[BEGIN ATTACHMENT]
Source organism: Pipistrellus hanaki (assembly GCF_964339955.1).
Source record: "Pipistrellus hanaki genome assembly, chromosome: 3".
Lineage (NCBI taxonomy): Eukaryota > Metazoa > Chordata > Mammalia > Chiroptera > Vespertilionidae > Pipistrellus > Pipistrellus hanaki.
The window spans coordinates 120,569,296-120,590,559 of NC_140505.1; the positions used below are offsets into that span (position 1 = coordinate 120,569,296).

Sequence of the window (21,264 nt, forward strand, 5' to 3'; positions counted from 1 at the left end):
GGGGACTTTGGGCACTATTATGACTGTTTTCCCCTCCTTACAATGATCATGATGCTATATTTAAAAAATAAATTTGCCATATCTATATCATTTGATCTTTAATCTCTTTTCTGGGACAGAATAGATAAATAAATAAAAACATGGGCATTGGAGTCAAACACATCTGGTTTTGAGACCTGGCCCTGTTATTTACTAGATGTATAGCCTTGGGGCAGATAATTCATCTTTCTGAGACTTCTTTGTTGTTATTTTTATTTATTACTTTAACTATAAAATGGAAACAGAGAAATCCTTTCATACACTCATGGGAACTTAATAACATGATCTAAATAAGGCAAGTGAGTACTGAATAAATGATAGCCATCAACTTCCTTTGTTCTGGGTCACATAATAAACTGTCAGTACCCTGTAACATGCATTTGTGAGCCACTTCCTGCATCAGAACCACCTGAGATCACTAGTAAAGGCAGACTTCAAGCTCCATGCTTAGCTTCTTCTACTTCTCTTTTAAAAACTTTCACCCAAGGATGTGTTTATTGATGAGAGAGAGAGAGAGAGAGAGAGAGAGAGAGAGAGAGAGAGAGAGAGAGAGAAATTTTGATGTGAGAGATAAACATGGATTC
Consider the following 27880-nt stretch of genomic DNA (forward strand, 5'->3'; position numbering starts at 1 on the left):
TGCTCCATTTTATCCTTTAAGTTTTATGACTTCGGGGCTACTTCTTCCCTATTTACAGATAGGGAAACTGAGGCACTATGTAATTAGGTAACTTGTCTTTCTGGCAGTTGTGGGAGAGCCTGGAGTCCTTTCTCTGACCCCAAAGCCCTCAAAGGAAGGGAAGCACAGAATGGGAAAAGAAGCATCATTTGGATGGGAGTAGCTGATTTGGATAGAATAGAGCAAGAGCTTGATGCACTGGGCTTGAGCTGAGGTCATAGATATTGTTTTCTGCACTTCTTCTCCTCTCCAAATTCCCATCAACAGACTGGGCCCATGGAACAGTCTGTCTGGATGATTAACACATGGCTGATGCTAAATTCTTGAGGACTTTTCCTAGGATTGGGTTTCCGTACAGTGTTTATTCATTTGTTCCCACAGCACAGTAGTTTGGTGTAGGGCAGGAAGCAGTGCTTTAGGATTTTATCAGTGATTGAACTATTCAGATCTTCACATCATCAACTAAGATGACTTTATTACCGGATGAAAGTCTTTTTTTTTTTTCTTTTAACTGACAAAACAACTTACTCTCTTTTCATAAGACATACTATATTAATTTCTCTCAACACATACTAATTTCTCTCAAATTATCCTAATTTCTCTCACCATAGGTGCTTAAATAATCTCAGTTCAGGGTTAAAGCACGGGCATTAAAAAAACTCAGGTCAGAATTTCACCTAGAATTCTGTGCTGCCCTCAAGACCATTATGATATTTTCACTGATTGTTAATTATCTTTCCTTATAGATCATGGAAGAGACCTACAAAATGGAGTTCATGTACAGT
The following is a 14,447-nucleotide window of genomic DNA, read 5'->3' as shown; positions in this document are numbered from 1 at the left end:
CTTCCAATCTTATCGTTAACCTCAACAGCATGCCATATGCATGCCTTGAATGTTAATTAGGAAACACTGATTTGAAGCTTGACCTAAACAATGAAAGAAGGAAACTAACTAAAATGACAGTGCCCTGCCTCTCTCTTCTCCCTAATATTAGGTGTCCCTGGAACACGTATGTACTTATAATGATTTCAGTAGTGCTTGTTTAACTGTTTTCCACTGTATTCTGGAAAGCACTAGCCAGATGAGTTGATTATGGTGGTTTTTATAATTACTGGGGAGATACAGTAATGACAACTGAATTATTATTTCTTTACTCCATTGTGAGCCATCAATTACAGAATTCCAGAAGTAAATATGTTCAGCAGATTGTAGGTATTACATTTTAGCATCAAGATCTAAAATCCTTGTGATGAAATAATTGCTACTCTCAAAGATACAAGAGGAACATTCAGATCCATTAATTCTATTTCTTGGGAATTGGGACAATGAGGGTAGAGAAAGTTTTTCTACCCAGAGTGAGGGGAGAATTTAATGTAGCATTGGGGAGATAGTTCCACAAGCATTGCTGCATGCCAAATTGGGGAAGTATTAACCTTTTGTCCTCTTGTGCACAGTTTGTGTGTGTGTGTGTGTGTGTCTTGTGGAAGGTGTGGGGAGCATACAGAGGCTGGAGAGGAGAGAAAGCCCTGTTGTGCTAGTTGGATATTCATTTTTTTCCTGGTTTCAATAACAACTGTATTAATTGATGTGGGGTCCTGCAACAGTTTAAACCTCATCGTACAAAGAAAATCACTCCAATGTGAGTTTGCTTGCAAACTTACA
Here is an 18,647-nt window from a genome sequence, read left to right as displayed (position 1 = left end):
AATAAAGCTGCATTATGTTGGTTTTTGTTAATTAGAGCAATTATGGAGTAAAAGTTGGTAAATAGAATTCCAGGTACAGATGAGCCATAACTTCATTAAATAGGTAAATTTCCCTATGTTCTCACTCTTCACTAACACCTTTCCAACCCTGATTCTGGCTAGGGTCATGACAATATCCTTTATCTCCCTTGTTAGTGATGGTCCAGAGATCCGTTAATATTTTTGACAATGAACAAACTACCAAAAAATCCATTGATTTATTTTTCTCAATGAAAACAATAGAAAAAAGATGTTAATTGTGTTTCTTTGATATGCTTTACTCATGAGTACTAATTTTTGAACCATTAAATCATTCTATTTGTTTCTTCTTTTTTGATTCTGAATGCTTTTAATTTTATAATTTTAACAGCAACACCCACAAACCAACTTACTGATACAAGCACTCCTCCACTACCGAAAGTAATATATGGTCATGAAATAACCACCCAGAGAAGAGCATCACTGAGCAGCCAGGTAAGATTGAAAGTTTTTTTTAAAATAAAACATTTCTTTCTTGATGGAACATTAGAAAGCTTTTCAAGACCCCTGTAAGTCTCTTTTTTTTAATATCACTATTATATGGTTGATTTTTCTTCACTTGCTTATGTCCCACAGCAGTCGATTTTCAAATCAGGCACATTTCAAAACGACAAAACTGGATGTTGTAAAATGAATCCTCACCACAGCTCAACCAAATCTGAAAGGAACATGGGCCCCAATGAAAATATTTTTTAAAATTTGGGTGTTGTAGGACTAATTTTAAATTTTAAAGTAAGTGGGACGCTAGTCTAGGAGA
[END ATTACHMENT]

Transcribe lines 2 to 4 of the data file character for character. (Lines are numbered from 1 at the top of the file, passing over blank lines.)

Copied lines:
Source record: "Pipistrellus hanaki genome assembly, chromosome: 3".
Lineage (NCBI taxonomy): Eukaryota > Metazoa > Chordata > Mammalia > Chiroptera > Vespertilionidae > Pipistrellus > Pipistrellus hanaki.
The window spans coordinates 120,569,296-120,590,559 of NC_140505.1; the positions used below are offsets into that span (position 1 = coordinate 120,569,296).